The importance of free speech

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We live in a world of diverse ideas and opinions. Everyone seems to be an expert in something. The concept of right and wrong in a pluralistic environment can seem so rhetorical and passé. Absolute truth does not exist (or at least, out of our grasp) and relativism reigns supreme in terms of the prevailing ideological zeitgeist. To live amidst such a chaotic world can sometimes be infuriating and overwhelming. But, there is something quite beautiful about it all. There is beauty in the chaos.

When I think of communist countries, or countries ruled by dictators, the picture changes. Voices of dissent are stifled, sometimes stilled, by either threats, persecution or even death. There is no flourishing of ideas. There are no arguments. Silence is the name of the game. To break that silence is to court potential harm and danger. In such a world, words are rendered impotent.

When I went to university, I was exposed to a lot of ideas. Some ideas I agreed with, some ideas I disagreed with. In fact, I STRONGLY disagreed with some ideas. As much as it boggled my mind that someone could actually think such foolishness as I believed their views were, I am really happy that they are free to say whatever they said. I’m happy that just because they disagreed with me did not mean that their life should have been threatened or eliminated. I’m happy that my country (Canada) stands up for the rights of people in the minority whose views are decidedly different from others.

Armed with this freedom to speak whatever we want, let us be cognizant of the responsibility that we all must share in having this gift. Let us use this gift to further causes that will help humanity and not to oppress it. Let us use it with kindness and not with anger or malice. It’s ok to disagree with others. But it is never ok to humiliate or denigrate others who have differing views to ours. It is never ok to use this freedom to promote immorality or injustice. Let’s make sure that this freedom will promote more freedom with the people we encounter.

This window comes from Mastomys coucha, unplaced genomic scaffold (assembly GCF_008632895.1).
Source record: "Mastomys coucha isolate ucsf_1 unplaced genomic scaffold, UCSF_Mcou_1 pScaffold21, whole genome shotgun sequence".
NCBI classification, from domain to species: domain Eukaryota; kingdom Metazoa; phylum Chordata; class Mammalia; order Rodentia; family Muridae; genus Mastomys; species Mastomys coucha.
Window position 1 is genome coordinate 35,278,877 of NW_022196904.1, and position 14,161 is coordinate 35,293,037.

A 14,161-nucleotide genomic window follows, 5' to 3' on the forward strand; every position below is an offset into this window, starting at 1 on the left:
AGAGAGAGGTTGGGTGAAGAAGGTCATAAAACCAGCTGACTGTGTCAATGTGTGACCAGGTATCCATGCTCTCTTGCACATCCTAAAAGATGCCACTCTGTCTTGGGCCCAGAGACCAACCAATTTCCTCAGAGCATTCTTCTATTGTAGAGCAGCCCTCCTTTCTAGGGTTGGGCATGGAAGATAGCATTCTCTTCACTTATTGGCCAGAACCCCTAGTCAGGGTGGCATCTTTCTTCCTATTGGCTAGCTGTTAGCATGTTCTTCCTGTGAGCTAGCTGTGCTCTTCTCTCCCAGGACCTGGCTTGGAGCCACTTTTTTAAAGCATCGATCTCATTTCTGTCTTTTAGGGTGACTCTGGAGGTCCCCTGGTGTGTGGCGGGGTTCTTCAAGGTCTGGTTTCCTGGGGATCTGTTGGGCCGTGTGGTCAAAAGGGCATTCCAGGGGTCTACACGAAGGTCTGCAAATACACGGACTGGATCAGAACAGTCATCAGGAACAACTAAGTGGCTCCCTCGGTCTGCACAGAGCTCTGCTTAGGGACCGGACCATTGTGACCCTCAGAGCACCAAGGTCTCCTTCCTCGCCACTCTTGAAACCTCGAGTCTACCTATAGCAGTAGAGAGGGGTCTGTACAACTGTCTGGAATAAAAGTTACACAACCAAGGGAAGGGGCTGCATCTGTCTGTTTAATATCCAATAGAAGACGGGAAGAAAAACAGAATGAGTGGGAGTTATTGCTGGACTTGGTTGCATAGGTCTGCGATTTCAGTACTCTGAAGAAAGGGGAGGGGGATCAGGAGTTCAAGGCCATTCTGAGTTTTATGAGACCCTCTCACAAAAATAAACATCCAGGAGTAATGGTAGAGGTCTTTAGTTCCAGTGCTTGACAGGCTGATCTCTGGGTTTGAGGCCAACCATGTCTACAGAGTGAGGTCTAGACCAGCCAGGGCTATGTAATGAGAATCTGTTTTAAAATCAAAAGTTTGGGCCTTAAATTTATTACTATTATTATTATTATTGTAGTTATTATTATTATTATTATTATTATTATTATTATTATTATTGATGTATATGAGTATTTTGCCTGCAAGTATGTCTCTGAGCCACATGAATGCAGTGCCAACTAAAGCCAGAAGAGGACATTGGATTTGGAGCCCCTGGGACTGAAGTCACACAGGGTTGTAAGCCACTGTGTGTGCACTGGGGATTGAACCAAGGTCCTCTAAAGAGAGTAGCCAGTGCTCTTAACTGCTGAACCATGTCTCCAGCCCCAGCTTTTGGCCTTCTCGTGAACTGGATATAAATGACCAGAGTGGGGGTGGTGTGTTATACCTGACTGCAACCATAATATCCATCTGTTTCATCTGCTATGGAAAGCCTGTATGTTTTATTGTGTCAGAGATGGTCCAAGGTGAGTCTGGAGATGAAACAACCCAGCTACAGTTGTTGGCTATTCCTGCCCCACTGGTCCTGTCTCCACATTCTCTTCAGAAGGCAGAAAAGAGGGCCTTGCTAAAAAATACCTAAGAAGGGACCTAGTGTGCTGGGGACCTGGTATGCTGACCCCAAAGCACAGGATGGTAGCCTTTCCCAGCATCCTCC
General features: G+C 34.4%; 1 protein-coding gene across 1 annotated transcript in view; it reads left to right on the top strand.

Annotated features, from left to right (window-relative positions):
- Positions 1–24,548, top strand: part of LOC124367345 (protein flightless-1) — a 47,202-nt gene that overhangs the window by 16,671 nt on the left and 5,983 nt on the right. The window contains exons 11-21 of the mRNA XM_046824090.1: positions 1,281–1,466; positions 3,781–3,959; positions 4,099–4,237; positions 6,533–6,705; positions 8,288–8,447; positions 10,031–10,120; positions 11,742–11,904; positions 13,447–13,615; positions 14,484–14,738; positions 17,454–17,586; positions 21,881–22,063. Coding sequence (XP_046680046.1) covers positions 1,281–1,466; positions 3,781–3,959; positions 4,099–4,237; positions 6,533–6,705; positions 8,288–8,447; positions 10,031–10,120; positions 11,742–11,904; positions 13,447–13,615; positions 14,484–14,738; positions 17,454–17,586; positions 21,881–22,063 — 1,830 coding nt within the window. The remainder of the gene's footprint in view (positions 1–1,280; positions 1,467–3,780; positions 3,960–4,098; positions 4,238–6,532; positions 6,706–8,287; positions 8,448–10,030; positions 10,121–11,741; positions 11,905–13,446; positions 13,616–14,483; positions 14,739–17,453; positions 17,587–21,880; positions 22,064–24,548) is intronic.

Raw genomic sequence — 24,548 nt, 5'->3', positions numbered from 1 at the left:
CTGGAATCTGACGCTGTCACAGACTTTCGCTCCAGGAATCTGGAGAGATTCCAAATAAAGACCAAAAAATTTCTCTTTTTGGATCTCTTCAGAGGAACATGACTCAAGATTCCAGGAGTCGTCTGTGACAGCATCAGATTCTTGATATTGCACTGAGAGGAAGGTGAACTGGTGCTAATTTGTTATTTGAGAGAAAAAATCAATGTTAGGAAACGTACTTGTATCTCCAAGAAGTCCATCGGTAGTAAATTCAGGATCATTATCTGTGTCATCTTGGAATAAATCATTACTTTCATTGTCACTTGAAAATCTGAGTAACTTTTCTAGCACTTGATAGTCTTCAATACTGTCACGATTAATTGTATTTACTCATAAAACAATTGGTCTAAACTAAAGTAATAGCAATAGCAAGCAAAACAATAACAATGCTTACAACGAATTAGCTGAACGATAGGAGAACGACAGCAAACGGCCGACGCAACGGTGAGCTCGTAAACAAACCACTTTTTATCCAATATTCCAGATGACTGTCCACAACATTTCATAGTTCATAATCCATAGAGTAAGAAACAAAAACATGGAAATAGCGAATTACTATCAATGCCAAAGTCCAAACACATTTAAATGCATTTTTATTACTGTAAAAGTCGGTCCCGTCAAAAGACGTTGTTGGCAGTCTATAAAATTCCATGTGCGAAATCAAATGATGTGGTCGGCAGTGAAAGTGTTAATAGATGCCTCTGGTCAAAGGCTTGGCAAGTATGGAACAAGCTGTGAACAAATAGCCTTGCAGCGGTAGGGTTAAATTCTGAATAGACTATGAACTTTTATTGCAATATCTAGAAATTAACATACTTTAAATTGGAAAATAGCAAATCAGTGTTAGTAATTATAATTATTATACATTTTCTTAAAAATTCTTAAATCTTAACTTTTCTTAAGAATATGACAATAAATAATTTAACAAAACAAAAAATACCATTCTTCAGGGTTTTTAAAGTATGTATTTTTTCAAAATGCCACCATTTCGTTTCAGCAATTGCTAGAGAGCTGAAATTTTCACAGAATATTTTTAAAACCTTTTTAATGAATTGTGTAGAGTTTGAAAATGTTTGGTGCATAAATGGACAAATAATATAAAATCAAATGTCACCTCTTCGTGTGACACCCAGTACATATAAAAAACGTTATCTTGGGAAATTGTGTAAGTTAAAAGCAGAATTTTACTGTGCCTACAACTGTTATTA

Words are powerful. They have the power to bind someone in chains of oppression or it can release them from bondage as well. The fact that we have the freedom to use words freely, does not entitle us to freely waste it. I love this phrase from the Book of Isaiah where it says “come, let us reason together.” We may have conflicting views, but it does not mean that we should live in conflict with each other. Let us use our words to persuade, not mandate. May our freedom to speak freely allow us to speak more humbly and wisely. May it encourage more words of life and encouragement instead of death and despair.

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2 thoughts on “The importance of free speech

  1. You don’t need to be a communist country to experience repression, Harper is doing a good job here, Freedom of speech is not an enshrined right, it is not in our charter.
    Fundamental freedoms (section 2), namely freedom of conscience, freedom of religion, freedom of thought, freedom of belief, freedom of expression, freedom of the press and of other media of communication, freedom of peaceful assembly, and freedom of association.
    here are a couple of his wrong doings
    http://www.canadianmennonite.org/articles/canadian-mennonite-warned-political-activities
    http://www.cbc.ca/news/canada/story/2012/03/23/f-federal-scientists.html.
    Remember this next election.

    • Thanks for sharing that info Carl. It’s true that freedom of speech is not an enshrined right in our charter. I’ve always found it weird that it hasn’t been yet.

      While I have questions sometimes about CBC’s veracity in their reports, I don’t share the same suspicion when it comes to the Canadian Mennonites. And yes, you don’t have to be in a communist country for freedom of speech to be curtailed. However, as a society, you have to admit that the freedom of speech in our country is more tolerated than in others. How long that remains true is certainly up in the air. Which is why freedom of speech is so important! =)

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